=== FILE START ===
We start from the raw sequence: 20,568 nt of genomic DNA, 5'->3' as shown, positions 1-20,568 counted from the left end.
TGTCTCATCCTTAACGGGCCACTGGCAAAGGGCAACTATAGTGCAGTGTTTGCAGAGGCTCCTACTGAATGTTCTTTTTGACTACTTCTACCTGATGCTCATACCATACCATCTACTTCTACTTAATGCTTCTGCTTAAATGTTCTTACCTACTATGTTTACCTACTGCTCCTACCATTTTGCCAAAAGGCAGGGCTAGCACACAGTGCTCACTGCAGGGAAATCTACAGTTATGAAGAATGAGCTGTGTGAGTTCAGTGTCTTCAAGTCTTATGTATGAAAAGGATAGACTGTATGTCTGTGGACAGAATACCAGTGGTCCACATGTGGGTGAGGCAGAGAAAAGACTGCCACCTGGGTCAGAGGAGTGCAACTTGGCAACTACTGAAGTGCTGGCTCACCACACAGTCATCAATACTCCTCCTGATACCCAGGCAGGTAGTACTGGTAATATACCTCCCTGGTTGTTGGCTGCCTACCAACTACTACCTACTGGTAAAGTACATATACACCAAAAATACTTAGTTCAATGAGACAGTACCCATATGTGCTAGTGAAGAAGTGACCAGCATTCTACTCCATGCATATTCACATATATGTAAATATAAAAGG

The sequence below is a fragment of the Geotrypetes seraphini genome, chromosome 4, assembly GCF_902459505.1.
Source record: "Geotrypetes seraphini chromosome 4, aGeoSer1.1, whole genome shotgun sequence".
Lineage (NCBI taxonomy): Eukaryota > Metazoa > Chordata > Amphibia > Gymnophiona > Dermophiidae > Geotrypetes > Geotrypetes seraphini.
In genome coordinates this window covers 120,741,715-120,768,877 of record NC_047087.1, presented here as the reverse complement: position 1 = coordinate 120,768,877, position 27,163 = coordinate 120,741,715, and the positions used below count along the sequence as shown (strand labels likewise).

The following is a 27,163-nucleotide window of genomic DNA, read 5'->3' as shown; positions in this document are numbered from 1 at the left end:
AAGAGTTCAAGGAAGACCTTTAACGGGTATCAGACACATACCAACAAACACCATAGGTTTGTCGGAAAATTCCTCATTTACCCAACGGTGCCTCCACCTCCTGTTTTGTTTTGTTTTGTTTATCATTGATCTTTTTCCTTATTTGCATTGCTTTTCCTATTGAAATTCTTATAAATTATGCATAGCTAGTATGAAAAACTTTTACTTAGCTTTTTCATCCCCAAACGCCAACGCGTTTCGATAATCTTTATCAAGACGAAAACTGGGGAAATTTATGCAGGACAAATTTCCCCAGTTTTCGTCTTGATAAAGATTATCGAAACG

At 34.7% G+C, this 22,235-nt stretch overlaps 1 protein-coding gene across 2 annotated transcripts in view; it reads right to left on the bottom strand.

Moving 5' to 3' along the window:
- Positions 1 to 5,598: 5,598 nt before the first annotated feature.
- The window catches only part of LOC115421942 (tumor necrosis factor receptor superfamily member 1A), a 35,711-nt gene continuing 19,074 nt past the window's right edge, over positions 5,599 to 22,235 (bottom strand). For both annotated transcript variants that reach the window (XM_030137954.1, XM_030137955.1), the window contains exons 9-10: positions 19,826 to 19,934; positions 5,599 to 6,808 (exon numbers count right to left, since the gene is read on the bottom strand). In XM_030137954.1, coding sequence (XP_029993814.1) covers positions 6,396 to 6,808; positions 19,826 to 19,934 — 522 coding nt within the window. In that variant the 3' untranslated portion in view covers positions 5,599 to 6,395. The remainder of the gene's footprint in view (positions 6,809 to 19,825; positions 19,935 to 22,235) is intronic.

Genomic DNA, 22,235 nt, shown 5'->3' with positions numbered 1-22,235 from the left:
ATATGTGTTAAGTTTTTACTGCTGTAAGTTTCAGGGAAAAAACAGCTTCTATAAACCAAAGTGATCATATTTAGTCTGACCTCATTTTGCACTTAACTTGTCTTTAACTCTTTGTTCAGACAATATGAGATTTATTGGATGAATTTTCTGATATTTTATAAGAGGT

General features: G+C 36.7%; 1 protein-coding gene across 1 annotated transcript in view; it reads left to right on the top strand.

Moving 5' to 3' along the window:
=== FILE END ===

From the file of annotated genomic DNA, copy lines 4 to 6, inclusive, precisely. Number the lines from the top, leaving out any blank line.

Source record: "Geotrypetes seraphini chromosome 4, aGeoSer1.1, whole genome shotgun sequence".
Lineage (NCBI taxonomy): Eukaryota > Metazoa > Chordata > Amphibia > Gymnophiona > Dermophiidae > Geotrypetes > Geotrypetes seraphini.
In genome coordinates this window covers 120,741,715-120,768,877 of record NC_047087.1, presented here as the reverse complement: position 1 = coordinate 120,768,877, position 27,163 = coordinate 120,741,715, and the positions used below count along the sequence as shown (strand labels likewise).